tive of Balitmore, Maryland, was
a member of Pioneer Lodge No.
l, F. and A M.. Queen of Sheba
Chapter No. 5, O.E.S.
The body laid in state at the
Brooks Funeral Home chapel
Sunday. Special candlelight ser
vices were held from 10 to 11 p.
m. Sunday. Jan. 14. Regular
funeral rites were held the follow
ing Monday at 2 p. m. at the
Brooks Funeral Home, Rev.
Floyd Massey Jr„ officiating. The
Interment was at Elmhurst ceme
tery.
Survivors of Mr. Sydes, be
sides his wife are two children,
Paul Sydes of York, Penn., and
Mrs. Ethel Turner of Chicago, 111.
Y W Leader To
Speak At 59th
Annual Meeting
Mrs. Maurice T. Moore of New
York City, chairman of the Fore
ign Division of the National
Board of the Young Women's
Christian Association, will ad
dress the fifty-ninth annual meet
ing of the Minneapolis Young
Women's Christian Association
Tuesday. January 23, In Benton
Hall. On Invitation of the U. S.
High Commission, Mrs. Moore has
recently served as American dele
gate to the conference of German
women in Bavaria. She will
speak out of a broad background
of acquaintance with association
work in 65 countries. She was
born in China of missionary par
ents.
She is the wife of an attor
ney and sister of Henry R. Luce
publisher of Time, Life and For
tune magazines.
“The Y's Terrific Like South
Pacific," a revue by which the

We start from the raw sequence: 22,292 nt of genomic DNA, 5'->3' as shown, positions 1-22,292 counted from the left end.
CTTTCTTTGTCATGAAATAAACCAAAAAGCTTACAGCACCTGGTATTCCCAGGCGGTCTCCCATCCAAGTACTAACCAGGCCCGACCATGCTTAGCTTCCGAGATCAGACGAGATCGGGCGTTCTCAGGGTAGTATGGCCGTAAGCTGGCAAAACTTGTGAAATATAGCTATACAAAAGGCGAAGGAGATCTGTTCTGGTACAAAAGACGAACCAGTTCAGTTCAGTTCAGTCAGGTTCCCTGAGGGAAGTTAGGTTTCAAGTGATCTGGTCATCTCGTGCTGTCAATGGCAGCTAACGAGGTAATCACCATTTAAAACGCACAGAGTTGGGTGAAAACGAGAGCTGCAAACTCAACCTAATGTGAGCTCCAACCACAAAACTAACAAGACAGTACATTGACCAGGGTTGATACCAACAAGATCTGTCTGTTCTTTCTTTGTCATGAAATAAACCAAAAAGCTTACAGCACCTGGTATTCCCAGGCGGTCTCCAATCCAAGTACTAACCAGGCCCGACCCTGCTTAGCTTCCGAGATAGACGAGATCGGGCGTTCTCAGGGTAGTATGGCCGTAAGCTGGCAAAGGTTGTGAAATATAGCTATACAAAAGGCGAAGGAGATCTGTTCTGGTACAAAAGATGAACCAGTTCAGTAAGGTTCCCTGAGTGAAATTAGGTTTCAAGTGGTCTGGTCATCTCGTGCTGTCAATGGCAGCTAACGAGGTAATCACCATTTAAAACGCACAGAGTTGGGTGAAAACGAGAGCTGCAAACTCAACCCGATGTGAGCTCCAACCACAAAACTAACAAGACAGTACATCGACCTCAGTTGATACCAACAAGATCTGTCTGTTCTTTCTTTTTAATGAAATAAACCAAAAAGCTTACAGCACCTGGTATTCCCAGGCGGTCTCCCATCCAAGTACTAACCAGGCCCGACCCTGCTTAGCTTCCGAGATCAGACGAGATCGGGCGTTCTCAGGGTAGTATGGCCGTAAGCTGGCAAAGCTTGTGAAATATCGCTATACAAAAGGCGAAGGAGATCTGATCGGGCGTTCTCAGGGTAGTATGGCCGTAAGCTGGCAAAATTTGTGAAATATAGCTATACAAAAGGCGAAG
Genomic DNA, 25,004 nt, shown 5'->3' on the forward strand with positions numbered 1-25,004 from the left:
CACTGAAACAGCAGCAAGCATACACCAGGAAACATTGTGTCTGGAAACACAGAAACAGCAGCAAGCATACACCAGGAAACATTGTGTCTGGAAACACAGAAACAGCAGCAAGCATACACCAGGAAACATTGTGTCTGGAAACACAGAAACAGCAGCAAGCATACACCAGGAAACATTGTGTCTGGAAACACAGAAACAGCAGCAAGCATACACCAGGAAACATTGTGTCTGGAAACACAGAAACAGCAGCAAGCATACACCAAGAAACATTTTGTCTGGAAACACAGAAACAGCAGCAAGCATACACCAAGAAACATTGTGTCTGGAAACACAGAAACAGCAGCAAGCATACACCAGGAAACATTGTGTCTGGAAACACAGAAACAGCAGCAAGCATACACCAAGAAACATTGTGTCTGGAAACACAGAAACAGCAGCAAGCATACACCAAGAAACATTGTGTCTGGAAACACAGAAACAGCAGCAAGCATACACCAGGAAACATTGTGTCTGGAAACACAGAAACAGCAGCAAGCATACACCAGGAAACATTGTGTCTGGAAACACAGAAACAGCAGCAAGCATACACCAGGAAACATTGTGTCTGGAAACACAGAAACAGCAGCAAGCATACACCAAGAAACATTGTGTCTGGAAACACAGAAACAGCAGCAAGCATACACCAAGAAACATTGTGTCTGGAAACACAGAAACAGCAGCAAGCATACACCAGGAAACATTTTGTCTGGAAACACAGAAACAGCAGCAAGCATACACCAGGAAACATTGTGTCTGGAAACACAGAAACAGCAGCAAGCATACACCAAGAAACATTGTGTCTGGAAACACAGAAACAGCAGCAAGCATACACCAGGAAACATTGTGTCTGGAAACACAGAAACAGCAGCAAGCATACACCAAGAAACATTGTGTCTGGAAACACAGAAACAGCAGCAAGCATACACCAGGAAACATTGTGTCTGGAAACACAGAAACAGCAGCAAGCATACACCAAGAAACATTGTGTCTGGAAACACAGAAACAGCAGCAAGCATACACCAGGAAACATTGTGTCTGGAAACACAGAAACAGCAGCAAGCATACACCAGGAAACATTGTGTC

year's activities will be reported,
will be presented by the YWCA
players. A dance by Eunice
Brown will be a feautre.
The balcony will be open to
guests at 7:15. Mrs. Kenneth R.
Johnson la general chairman for
the meeting.
Three State Negroes
To Go South With
Minnesota Guard Force
By Oscar ]
A history making preceder
16 at the St. Paul Armory whei
ria, 18, Delbert Crushshon, 19
white members of the 47th Vi
National Guard, were sworn in
The ceremonies were beir
Juanita Mitchell
Opens Law Office
In Baltimore, Md.
Baltimore, Md.—Juanita Jack*
•on Mitchell, former resident of
* fir '
f JUANITA MITCHELL
St. Paul, recently opened law of
fices after passing the Maryland
state bar examinations.
Mrs. Mitchell la the wife of
Clarence M. Mitchell Jr., head of
the Washington Bureau of the
NAACP and former executive
secretary of the St. Paul Urban
League.
The new lawyer la an active fig
ure In the Baltimore metropolis
as she was during her stay In St.
Paul. She Is former youth secre
tary of the NAACP.
John 0. Rockafallor Heads
Notional UNCF Council
New York (ANP) John
D. Rockefeller Jr., will serve as
chairman of the National Coun
cil of the United Negro College
fund for the 1961 campaign, it
was announced thla week at fund
headquarters here.
Under Mr. Rockefeller's chair
manship, nationally prominent
business executives and men and
women active in civic and edu-
cational affairs will be recruited
to serve on the national council
for the current year, to aid the